The survey of 2700 doctors and scientists found one in seven (13%) had, “witnessedcolleagues intentionally altering or fabricating data during theirresearch or for the purposes of publication”.
That manipulation included, “inappropriately adjusting, excluding, altering, or fabricating data”.
162 respondents (6%) said they were aware of possible misconduct within their own institution that had not been investigated sufficiently.
“UK science and medicine deserve better. Doing nothing is not an option,” said Dr Fiona Godlee, BMJ editor in chief.
“While our survey can’t provide a true estimate of how much research misconduct there is in the UK, it does show that there is a substantial number of cases and that UK institutions are failing to investigate adequately, if at all.”
“The BMJ has been told of junior academics being advised to keep concerns to themselves to protect their careers, being bullied into not publishing their findings, or having their contracts terminated when they spoke out.”
Committee on Public Ethics (COPE) chair, Dr Elizabeth Wager, added: “This survey chimes with our experience from COPE where we see many cases of institutions not cooperating with journals and failing to investigate research misconduct properly.”
BMJ noted the survey mirrored one conducted in 2001 that found similar levels of fabrication awareness.
Dr Godlee and Dr Wager issued a joint BMJ editorial recently that stated: “There are enough known or emerging cases tosuggest that the UK’s apparent shortage of publicly investigatedexamples has more to do with a closed, competitive, and fearfulacademic culture than with Britain’s researchers being uniquelyhonest.”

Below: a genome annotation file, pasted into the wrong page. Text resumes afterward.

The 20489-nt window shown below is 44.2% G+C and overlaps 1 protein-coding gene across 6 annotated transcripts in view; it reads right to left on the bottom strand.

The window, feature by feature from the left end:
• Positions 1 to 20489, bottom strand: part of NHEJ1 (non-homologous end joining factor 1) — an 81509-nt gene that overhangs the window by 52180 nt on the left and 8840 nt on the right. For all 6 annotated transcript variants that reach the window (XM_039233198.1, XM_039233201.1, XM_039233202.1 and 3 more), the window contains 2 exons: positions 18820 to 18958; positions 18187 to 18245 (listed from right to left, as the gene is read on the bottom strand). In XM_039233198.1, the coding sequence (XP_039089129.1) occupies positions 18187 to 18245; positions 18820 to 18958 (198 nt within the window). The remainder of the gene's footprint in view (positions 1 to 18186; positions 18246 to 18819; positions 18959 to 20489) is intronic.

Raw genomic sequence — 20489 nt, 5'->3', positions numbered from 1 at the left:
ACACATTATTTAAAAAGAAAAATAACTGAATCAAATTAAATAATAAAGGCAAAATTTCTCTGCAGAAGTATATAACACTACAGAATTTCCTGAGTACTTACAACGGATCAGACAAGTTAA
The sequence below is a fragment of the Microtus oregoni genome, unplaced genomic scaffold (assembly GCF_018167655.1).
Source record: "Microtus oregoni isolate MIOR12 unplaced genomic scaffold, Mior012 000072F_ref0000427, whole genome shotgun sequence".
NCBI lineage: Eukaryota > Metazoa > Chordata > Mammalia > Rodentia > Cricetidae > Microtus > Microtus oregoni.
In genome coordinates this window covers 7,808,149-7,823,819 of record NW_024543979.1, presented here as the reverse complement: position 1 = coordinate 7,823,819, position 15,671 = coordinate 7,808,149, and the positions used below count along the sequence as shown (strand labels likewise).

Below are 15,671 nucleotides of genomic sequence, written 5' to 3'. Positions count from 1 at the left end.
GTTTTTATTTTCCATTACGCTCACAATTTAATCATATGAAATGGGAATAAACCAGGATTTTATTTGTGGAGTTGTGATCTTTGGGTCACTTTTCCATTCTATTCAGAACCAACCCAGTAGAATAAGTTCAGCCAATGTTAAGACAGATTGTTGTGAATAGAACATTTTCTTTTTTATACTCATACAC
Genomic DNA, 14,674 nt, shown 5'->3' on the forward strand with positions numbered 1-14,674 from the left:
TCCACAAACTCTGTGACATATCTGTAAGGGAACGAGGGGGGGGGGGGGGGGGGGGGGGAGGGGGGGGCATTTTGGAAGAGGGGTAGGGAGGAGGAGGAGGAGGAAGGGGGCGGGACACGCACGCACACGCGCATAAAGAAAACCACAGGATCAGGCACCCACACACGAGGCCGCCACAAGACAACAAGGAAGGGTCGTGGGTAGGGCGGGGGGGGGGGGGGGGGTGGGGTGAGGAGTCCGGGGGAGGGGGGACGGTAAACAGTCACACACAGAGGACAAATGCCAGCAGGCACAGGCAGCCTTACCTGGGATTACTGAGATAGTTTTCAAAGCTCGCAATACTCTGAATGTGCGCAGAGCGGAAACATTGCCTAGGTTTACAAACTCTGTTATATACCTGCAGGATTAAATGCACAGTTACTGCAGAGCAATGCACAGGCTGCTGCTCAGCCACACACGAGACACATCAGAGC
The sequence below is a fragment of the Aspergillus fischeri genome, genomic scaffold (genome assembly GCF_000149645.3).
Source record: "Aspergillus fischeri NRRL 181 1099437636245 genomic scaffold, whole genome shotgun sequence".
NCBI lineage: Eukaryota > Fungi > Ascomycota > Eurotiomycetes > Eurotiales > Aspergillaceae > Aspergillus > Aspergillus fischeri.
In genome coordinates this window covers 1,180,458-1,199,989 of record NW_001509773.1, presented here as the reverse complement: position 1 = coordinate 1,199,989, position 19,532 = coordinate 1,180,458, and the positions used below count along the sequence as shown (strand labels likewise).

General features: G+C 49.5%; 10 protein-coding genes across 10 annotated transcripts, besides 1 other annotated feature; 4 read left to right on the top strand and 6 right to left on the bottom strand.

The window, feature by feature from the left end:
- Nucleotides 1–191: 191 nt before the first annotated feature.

Resveratrol research scandal
Dr Dipak Das, a longtime researcher of the red wine antioxidant, resveratrol, was accused this month by his former employer, the University of Connecticut, of fabricating data on at least 145 occasions, in 26 research papers published in 11 journals over seven years.
The University had taken part in a three-year investigation before going public this month with its allegations that Dr Das enagaged in systematic alteration of a type of data called Western Blot images which plot data - usually by Photoshop manipulation on his computer.
Those allegations are refuted on the grounds of a racist conspiracy by Dr Das, but aside from a statement from his lawyer, the Dr has remained largely silent on the affair as he recovers from a heart complaint in India.
He did however send a brief statement to NutraIngredients from his sick bed, and statements he sent to the UConn in response to the investigation the summer of 2010 have surfaced. There Dr Das asserts the same racist defence and conspiracy to defraud him by envious academic rivals.
Professor Lindsay Brown,professor of biomedical sciences at the University of Southern Queensland, was at a Free Radical Society conference in Kolcatta, India, where Dr Das spoke two weeks ago on January 13 about Western Blots before being struck down by a stroke and hospitalised.
"This is the end of his career. He will be remembered for this scientific fraud and for little else," Professor Brown told The Australian newspaper.
Commenting on the website Retraction Watch, someone known as Mallika observed: “I am a grad student at UCHC. I did know a couple of people in Dr Das’s lab and interacted with them outside the lab. I was always surprised at how rapidly they seemed to produce data and got tons of publications where we struggle to get our experiments and papers out.”
British Medical Journal
‘Scientific misconduct is worryingly prevalent in the UK, shows BMJ survey’
Author: Aniket Tavare